The most basic electrical circuit in house wiring is the 110-volt, 15-amp outlet. Most electrical codes allow a minimum of 14-gauge wire, but this should really only be used if the circuit only includes one outlet, and that outlet is close to the breaker box. 12-gauge wire is a better choice, since it allows less voltage drop for longer runs. Also, the typical circuit will consist of a 20-amp breaker and 12-gauge wire, to which two or more 15-amp outlets are connected.
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Use 12/2 wire with ground for most circuits. This consists of a black hot wire, and white neutral wire, and a bare wire for the ground connection. The black wire connects to the circuit breaker and to the smaller of the two slots in the receptacle. The screw will be brass-coloured. The white wire connects to the neutral bus in the junction box and to the larger slot of the outlet with a silver-coloured screw. The bare wire connects to the ground bus and to the green ground screw in the outlet.
Go up one size for long wire runs, wires enclosed in conduit, or bundles of several wires. This means 12-gauge for a single 15-amp outlet, or 10-gauge if the circuit will include more than one outlet. Conduit and bundles of wires increase the temperature of the wires, and long runs of 100 feet or more increase voltage drop, which lowers the efficiency of any appliance used on that circuit.
Choose the correct wire type. In most cases this will be NM plastic-sheathed wire, which is generically known as Romex. If the wire is to run underground or through a potentially wet location, UF is the preferred type of wire. Wires which are run outdoors will need to either be UF run inside a conduit, or BX or AC cable. BX and AC are designations for a flexible cable with an aluminium or steel sheath.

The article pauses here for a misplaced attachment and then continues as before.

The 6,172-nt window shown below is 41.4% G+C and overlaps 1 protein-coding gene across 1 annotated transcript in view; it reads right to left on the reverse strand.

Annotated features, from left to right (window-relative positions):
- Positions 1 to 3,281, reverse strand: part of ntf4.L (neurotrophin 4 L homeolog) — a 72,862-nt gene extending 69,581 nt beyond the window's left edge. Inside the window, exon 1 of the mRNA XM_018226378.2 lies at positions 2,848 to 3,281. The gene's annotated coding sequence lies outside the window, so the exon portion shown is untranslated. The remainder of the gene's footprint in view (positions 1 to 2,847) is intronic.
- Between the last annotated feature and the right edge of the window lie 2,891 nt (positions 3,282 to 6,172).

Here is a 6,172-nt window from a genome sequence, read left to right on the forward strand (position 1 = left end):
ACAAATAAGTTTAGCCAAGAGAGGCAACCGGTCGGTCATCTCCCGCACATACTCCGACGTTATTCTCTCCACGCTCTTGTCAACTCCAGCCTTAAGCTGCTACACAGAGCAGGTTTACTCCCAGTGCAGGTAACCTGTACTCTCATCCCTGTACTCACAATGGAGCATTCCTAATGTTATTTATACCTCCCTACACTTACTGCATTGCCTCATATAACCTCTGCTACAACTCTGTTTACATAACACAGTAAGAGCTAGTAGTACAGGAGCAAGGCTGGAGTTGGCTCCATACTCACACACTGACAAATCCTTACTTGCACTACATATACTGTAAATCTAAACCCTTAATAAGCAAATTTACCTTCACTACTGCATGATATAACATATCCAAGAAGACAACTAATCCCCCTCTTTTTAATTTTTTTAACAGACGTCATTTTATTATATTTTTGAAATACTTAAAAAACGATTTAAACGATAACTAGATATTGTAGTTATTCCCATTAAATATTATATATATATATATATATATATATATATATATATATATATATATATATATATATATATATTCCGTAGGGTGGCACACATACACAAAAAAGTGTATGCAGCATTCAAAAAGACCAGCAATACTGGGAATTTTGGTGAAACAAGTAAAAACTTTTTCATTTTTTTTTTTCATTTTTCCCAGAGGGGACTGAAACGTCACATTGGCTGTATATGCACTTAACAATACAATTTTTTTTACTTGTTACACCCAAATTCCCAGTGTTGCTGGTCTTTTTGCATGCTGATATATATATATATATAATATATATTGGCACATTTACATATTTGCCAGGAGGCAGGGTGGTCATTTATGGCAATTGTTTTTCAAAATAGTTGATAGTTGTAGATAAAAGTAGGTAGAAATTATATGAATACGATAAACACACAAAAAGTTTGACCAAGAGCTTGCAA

Ground Fault Circuit Interrupters
Use a Ground Fault Circuit Interrupter (GFCI) for any outlet in a garage, kitchen, bathroom, crawl space or basement, as well as any outdoor outlet. These safety devices sense current flowing to ground and immediately stop the current flow. This can save your life if the path to ground happens to be your body. GFCIs are required by the National Electrical Code in all of the above listed locations.
Most lighting circuits use 14-gauge wire; specifically 14/2 with ground Romex. Because a lighting circuit is not likely to have large inductive loads placed upon it, this is acceptable. The number of lighting fixtures connected to a single circuit should not add up to more than 1500 watts, even if all fixtures use 100-watt bulbs and all are switched on at once. Large outdoor lighting circuits should use 12-gauge wire or larger.
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